While most of Washington was preoccupied with playing the Plame game in late October, the Bush Administration took an apparent turn toward appeasement—or as its advocates would call it, “nuance” and “realism”—in Iraq and Afghanistan with the appointment of a high-level National Security Council official whose worldview more resembles that of the former President Bush than the current one.
As Special Prosecutor Patrick Fitzgerald was winding down the investigation that resulted in the indictment of former Cheney Chief of Staff Scooter Libby on Oct. 28, Meghan O’Sullivan was elevated to the lofty position of Deputy National Security Advisor for Iraq and Afghanistan. This makes O’Sullivan equal in rank to fellow NSC staffer Elliott Abrams, and arguably gives her more influence than many assistant secretaries.
The timing of the promotion was particularly curious, as it came just weeks after the president made a bold step in the direction of moral clarity when articulating on October 6—for the first time—that the enemy we face is not just terrorism, but radical Islam. Yet if O’Sullivan’s career is defined by anything, it is a worldview colored with thousands of shades of gray, with barely a hint of black and white.
Before the Iraq war, O’Sullivan was the co-creator of the so-called “smart sanctions” that Saddam easily manipulated time and again, and after his regime fell, she was one of the most passionate defenders of senior Baathists. At other points in recent years, she has tacitly supported Islamists’ attempted takeover of the post-Saddam Iraqi education system, and she is widely seen as a leading advocate for engaging the Iranian mullahs.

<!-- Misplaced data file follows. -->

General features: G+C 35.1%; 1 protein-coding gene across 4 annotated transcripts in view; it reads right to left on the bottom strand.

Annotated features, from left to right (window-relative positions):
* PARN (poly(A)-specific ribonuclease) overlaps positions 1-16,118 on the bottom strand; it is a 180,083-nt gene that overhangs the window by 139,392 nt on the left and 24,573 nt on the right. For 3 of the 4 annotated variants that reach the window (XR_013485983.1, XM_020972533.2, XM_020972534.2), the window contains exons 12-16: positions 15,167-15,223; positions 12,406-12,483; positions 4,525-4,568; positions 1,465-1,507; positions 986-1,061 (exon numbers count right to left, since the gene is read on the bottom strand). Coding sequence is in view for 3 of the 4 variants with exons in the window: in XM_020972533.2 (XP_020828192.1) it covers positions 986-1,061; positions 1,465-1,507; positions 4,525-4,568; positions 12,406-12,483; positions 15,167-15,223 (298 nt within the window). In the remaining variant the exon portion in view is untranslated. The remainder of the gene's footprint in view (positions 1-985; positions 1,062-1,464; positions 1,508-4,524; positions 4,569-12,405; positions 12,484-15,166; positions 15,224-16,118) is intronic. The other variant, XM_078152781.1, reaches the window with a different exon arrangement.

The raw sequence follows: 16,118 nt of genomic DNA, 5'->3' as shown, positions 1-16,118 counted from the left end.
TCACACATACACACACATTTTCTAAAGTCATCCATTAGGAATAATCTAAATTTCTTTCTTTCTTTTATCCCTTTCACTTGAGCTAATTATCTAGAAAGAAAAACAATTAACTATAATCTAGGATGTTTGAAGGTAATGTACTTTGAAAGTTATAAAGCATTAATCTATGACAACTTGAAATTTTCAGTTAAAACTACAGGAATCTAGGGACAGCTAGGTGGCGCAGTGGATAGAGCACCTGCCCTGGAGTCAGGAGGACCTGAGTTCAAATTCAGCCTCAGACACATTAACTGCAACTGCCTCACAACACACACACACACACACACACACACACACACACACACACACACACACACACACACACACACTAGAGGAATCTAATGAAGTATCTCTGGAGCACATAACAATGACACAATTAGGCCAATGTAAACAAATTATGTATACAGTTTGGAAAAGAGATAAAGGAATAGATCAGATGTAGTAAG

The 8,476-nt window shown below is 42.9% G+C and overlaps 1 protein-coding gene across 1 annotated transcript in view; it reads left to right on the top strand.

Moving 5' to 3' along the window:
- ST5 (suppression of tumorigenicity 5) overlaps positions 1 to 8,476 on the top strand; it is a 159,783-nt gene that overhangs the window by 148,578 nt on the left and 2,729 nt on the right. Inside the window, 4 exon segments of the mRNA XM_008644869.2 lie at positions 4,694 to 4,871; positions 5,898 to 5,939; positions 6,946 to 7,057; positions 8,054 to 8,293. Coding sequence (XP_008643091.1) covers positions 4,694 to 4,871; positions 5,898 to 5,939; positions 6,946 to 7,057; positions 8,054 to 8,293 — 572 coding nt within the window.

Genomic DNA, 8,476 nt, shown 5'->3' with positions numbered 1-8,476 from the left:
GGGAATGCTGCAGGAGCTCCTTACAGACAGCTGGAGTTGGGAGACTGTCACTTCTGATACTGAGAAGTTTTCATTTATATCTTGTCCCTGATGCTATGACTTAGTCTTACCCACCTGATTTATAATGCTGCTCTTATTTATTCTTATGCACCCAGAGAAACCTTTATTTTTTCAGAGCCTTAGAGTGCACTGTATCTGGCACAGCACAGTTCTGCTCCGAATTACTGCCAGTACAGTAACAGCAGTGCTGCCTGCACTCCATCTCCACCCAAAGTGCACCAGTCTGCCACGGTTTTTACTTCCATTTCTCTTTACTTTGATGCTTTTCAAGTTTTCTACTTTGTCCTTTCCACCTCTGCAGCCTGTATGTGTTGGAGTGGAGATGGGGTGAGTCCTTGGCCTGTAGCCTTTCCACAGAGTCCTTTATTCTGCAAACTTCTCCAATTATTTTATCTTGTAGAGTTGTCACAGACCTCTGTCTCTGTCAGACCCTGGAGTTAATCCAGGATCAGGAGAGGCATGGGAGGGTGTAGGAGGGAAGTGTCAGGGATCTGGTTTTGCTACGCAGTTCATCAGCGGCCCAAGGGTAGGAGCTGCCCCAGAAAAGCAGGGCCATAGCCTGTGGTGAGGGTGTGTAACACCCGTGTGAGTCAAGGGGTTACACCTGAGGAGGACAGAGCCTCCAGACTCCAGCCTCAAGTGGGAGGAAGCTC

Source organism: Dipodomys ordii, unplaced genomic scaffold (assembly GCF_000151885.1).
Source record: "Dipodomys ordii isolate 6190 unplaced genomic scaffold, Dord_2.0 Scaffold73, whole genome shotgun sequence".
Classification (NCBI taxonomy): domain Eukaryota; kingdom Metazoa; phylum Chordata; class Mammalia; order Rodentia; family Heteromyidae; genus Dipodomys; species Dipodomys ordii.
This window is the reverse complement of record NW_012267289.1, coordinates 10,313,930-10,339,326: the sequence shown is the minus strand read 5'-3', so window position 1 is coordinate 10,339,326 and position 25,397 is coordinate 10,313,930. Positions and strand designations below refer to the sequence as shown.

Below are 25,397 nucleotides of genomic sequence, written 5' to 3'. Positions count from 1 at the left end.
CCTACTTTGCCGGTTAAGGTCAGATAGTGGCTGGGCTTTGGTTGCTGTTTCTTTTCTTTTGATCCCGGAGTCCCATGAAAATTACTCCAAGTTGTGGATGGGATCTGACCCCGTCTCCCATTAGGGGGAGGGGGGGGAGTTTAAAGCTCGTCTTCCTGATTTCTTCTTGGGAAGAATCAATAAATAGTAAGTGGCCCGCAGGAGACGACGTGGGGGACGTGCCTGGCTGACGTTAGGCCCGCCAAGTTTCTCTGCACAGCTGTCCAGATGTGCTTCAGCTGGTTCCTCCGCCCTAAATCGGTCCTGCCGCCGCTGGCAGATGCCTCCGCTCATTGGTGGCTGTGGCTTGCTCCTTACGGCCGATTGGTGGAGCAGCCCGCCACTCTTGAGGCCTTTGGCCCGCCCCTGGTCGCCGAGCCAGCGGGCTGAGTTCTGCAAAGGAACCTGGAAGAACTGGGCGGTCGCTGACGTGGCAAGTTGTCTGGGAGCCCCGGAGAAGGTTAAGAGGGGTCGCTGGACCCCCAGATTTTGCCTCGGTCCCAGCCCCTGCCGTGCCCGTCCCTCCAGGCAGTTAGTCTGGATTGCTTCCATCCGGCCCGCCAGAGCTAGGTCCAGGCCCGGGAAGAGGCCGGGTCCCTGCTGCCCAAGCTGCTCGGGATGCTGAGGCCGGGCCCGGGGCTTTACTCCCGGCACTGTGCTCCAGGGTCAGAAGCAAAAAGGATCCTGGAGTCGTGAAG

That O’Sullivan does not see the world as President Bush does should come as little surprise, considering that her mentor is Richard Haass, currently the head of the Council on Foreign Relations and who was State Department policy director under Powell until 2003. She followed Haass from the left-leaning Brookings Institute in 2001, and while at Foggy Bottom, she echoed his calls for building warmer relations with the mullah-ocracy in Tehran.
At a July 2000 Brookings press conference moderated by Haass, O’Sullivan noted her sharp distaste for the “rogue regimes” designation because it was “pejorative,” and she complained that the rogue label suggested that countries that sponsor terrorism “were beyond rehabilitation and that the policy options (were limited) to only punitive ones.”
Joel Mowbray, who got his start with Townhall.com, is an award-winning investigative journalist, nationally-syndicated columnist and author of Dangerous Diplomacy: How the State Department Threatens America's Security.
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